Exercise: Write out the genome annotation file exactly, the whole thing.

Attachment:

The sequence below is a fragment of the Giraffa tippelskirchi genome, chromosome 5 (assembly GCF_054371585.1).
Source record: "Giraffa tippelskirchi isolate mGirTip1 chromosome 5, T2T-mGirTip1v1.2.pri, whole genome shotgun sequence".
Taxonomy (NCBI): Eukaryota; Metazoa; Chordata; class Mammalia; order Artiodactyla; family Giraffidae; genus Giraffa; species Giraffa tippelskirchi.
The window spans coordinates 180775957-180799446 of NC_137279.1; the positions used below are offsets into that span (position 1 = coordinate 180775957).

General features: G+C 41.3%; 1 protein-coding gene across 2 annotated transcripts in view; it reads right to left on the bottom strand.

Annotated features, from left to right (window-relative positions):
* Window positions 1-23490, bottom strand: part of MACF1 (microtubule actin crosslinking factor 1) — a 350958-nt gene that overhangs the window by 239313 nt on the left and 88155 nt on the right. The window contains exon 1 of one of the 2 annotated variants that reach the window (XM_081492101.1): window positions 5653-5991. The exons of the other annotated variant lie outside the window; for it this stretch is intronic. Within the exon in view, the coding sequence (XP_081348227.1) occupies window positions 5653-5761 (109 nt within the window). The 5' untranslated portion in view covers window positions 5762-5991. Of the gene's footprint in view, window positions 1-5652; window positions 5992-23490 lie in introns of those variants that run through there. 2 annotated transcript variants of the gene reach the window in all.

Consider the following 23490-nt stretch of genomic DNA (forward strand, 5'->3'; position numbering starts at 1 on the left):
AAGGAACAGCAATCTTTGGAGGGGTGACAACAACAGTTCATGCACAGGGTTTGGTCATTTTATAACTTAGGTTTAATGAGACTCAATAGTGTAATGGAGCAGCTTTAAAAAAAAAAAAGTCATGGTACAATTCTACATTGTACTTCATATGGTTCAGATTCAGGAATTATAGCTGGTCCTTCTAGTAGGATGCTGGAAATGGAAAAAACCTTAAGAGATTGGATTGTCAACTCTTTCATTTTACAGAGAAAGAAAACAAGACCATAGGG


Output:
The sequence below is a fragment of the Giraffa tippelskirchi genome, chromosome 5 (assembly GCF_054371585.1).
Source record: "Giraffa tippelskirchi isolate mGirTip1 chromosome 5, T2T-mGirTip1v1.2.pri, whole genome shotgun sequence".
Taxonomy (NCBI): Eukaryota; Metazoa; Chordata; class Mammalia; order Artiodactyla; family Giraffidae; genus Giraffa; species Giraffa tippelskirchi.
The window spans coordinates 180775957-180799446 of NC_137279.1; the positions used below are offsets into that span (position 1 = coordinate 180775957).

General features: G+C 41.3%; 1 protein-coding gene across 2 annotated transcripts in view; it reads right to left on the bottom strand.

Annotated features, from left to right (window-relative positions):
* Window positions 1-23490, bottom strand: part of MACF1 (microtubule actin crosslinking factor 1) — a 350958-nt gene that overhangs the window by 239313 nt on the left and 88155 nt on the right. The window contains exon 1 of one of the 2 annotated variants that reach the window (XM_081492101.1): window positions 5653-5991. The exons of the other annotated variant lie outside the window; for it this stretch is intronic. Within the exon in view, the coding sequence (XP_081348227.1) occupies window positions 5653-5761 (109 nt within the window). The 5' untranslated portion in view covers window positions 5762-5991. Of the gene's footprint in view, window positions 1-5652; window positions 5992-23490 lie in introns of those variants that run through there. 2 annotated transcript variants of the gene reach the window in all.

Consider the following 23490-nt stretch of genomic DNA (forward strand, 5'->3'; position numbering starts at 1 on the left):
AAGGAACAGCAATCTTTGGAGGGGTGACAACAACAGTTCATGCACAGGGTTTGGTCATTTTATAACTTAGGTTTAATGAGACTCAATAGTGTAATGGAGCAGCTTTAAAAAAAAAAAAGTCATGGTACAATTCTACATTGTACTTCATATGGTTCAGATTCAGGAATTATAGCTGGTCCTTCTAGTAGGATGCTGGAAATGGAAAAAACCTTAAGAGATTGGATTGTCAACTCTTTCATTTTACAGAGAAAGAAAACAAGACCATAGGG